Latest in Gear

Image credit: John Lund via Getty Images

Server screw-up exposes Clearview’s facial recognition AI software

A data repository exposed the company's apps, security keys and files.
Steve Dent, @stevetdent
April 17, 2020
847 Shares
Share
Tweet
Share

Sponsored Links

Facial recognition used on pedestrians on a New York Street.
John Lund via Getty Images

Clearview AI is widely seen as a privacy nightmare by the public and is even looked down on privacy-challenged tech giants like Google. Now, the company has shown that it can’t even take care of its own data, according to a report from TechCrunch. It managed to expose its source code to anyone with an internet connection due to a server misconfiguration, a flaw spotted by a security researcher at the Dubai-based firm SpiderSilk.

The repository held app source code that’s used to compile apps. The company also stored its Windows, Mac, iOS and Android apps on the server, including pre-release developer apps used for testing, according to SpiderSilk research chief Mossab Hussein. It also exposed Clearview’s Slack tokens which would let anyone access the company’s internal messages without a password.

The leak also revealed Clearview’s prototype “Insight” camera that has since been discontinued. As TechCrunch showed in a video, SpiderSilk reportedly found 70,000 videos in one storage bucket that were taken from an Insight camera installed in a residential building in Manhattan. The company said it “collected some raw video strictly for debugging purposes, with the permission of the building management.”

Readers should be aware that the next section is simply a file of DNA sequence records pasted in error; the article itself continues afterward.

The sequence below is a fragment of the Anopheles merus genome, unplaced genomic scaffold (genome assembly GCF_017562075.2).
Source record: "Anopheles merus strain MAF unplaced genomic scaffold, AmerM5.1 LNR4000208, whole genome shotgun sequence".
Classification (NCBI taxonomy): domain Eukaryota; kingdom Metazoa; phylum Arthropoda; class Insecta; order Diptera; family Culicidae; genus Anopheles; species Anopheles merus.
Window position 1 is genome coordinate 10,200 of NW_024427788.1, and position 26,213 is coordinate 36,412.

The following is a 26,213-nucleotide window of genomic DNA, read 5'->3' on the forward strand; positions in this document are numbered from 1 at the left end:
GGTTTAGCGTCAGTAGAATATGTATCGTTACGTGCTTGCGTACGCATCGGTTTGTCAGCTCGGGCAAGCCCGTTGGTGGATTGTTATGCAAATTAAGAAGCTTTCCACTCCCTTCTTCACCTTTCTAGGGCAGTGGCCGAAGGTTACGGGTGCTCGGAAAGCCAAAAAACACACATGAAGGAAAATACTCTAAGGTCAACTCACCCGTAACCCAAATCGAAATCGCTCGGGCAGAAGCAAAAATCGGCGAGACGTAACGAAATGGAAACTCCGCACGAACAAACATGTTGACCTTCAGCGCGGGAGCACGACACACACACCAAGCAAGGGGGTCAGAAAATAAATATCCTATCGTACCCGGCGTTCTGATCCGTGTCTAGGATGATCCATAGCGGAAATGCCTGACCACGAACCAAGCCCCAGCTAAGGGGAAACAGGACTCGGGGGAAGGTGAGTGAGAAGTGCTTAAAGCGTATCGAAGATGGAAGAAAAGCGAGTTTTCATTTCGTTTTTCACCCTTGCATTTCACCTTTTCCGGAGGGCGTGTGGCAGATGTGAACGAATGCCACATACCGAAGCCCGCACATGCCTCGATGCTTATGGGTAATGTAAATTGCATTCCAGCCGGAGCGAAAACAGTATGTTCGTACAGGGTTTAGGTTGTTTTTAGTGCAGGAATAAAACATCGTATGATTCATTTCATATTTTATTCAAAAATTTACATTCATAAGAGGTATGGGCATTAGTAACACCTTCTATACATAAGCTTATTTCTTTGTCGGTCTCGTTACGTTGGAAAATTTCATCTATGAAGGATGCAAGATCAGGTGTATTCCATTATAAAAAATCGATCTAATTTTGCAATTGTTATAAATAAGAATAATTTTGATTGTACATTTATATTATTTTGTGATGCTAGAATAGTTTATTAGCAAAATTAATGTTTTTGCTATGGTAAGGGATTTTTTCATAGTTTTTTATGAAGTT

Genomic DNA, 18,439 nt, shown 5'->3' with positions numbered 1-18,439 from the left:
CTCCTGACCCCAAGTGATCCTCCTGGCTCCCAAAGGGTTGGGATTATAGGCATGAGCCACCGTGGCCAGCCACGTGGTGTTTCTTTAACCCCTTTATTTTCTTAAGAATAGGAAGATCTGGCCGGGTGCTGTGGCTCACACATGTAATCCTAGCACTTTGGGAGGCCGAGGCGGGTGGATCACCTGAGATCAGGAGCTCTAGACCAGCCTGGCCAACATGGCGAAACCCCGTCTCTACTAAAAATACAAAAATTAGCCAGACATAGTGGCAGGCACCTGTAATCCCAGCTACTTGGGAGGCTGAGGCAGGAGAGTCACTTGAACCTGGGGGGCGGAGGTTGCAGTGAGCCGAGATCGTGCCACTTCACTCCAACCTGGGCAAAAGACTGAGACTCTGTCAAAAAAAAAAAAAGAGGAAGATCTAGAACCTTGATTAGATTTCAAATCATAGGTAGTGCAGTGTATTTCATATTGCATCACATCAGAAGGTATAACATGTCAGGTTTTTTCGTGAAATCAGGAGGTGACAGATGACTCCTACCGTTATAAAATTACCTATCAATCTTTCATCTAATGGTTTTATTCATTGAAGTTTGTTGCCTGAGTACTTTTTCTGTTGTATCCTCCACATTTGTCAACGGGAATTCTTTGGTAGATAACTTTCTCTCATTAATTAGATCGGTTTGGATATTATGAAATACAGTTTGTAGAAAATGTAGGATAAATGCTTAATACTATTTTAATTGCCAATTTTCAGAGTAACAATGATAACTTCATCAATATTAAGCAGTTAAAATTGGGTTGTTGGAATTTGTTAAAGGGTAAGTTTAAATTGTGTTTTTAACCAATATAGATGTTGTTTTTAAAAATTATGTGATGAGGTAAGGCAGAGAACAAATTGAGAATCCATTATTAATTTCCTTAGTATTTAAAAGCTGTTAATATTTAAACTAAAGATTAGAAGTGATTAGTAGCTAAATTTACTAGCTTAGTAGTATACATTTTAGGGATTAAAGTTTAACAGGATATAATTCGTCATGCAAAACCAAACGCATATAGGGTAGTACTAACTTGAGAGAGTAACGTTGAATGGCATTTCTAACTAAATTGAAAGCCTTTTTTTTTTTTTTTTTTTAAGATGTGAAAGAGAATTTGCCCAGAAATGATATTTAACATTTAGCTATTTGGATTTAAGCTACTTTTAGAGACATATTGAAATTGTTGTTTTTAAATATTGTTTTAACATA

Clearview’s facial recognition AI that can identify a person using data from Facebook, Instagram and other public-facing internet services. It obtains this data by “scraping” billions of photos from social media sites and elsewhere. The company markets its service to law-enforcement agencies and other businesses, which can use it to identify a person simply by uploading their photo. Clearview was breached earlier when a list of businesses using its services was leaked.

Clearview CEO Hoan Ton-That has defended the company’s practices, saying that it should be allowed to store any publicly-available information, just as Google and others do. However, the company has shown that it not only exposes the public to privacy violations, it can’t even protect its own data.

All products recommended by Engadget are selected by our editorial team, independent of our parent company. Some of our stories include affiliate links. If you buy something through one of these links, we may earn an affiliate commission.
Comment
Comments
Share
847 Shares
Share
Tweet
Share

Popular on Engadget

PlayStation is the latest to join the Facebook ad boycott

PlayStation is the latest to join the Facebook ad boycott

View
100 million people watch YouTube on TVs each month

100 million people watch YouTube on TVs each month

View
'NBA 2K21' comes with a next-gen upgrade... if you spend $100

'NBA 2K21' comes with a next-gen upgrade... if you spend $100

View
Samsung is selling a wireless charger that also sterilizes your phone

Samsung is selling a wireless charger that also sterilizes your phone

View
Will gallium nitride electronics change the world?

Will gallium nitride electronics change the world?

View

From around the web

Page 1Page 1ear iconeye iconFill 23text filevr